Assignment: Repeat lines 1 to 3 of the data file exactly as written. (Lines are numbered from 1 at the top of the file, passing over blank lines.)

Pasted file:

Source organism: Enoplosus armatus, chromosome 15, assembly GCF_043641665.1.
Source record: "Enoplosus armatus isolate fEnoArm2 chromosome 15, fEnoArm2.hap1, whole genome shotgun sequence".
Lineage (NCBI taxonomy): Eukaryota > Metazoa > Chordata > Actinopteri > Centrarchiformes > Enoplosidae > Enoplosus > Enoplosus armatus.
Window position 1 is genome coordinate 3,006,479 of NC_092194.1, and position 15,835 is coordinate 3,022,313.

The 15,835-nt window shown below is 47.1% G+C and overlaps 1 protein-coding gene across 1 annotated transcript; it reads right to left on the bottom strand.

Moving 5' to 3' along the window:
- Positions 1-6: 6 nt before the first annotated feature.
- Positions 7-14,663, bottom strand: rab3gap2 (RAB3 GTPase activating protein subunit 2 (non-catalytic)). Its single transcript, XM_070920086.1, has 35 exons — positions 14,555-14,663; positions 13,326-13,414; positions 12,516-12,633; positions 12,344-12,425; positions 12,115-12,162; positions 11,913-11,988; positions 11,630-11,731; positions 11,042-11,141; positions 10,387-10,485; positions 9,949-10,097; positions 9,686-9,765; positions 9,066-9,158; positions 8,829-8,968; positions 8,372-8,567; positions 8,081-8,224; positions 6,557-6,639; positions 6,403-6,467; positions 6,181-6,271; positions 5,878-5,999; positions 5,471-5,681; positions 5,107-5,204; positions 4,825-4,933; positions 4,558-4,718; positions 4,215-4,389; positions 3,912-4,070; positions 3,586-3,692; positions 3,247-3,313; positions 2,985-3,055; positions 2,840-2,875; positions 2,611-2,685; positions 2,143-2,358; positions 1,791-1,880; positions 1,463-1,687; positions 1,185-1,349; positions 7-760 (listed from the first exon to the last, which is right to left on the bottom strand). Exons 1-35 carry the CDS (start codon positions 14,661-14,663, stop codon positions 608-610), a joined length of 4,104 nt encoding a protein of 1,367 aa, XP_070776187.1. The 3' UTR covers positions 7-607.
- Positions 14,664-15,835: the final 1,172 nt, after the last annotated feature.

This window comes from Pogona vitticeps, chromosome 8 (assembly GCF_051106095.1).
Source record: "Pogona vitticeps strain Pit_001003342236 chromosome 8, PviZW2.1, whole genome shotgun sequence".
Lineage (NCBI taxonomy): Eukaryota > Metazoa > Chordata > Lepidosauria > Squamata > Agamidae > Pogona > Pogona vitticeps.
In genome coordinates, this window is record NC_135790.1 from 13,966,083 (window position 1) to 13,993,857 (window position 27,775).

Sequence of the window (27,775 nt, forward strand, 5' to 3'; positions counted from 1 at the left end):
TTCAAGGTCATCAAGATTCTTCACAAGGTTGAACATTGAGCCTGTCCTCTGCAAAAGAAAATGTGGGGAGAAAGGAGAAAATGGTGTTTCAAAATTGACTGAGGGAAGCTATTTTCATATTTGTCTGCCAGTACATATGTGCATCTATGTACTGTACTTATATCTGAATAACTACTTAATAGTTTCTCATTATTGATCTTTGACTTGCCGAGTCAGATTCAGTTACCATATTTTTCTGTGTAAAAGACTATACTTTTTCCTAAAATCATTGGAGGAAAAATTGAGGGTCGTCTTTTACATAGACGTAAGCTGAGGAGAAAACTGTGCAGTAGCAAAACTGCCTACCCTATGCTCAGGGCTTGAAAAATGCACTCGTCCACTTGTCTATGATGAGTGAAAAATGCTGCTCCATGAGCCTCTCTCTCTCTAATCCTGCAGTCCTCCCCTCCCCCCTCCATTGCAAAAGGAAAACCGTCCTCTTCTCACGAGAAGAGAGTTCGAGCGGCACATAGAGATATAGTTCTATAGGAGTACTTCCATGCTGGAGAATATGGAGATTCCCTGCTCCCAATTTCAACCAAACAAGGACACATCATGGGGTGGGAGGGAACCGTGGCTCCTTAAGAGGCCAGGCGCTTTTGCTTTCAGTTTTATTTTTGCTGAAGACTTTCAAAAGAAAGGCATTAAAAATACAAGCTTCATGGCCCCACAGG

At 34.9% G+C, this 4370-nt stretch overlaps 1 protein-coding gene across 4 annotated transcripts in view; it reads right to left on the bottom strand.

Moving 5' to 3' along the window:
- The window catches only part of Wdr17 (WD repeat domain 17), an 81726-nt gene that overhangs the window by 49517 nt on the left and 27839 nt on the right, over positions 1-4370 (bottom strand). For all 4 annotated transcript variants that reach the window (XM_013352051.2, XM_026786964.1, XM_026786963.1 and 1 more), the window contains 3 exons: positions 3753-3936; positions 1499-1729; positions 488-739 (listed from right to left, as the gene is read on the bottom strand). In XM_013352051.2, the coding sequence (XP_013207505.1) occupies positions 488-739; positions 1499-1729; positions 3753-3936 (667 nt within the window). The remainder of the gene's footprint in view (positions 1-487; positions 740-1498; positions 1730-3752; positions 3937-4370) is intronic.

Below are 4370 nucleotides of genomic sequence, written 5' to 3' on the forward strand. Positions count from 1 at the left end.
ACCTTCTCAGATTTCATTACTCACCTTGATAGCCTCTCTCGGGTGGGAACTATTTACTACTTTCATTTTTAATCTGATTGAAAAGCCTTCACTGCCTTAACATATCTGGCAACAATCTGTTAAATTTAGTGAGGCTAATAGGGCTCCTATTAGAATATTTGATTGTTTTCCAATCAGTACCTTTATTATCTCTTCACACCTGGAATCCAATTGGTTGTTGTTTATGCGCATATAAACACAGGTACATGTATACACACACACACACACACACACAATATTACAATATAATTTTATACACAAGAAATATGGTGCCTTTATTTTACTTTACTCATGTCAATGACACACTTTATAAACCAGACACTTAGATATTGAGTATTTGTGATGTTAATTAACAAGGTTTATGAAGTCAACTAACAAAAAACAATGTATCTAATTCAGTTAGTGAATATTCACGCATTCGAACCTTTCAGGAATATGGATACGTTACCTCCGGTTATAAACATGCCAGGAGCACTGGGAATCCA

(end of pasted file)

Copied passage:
Source organism: Enoplosus armatus, chromosome 15, assembly GCF_043641665.1.
Source record: "Enoplosus armatus isolate fEnoArm2 chromosome 15, fEnoArm2.hap1, whole genome shotgun sequence".
Lineage (NCBI taxonomy): Eukaryota > Metazoa > Chordata > Actinopteri > Centrarchiformes > Enoplosidae > Enoplosus > Enoplosus armatus.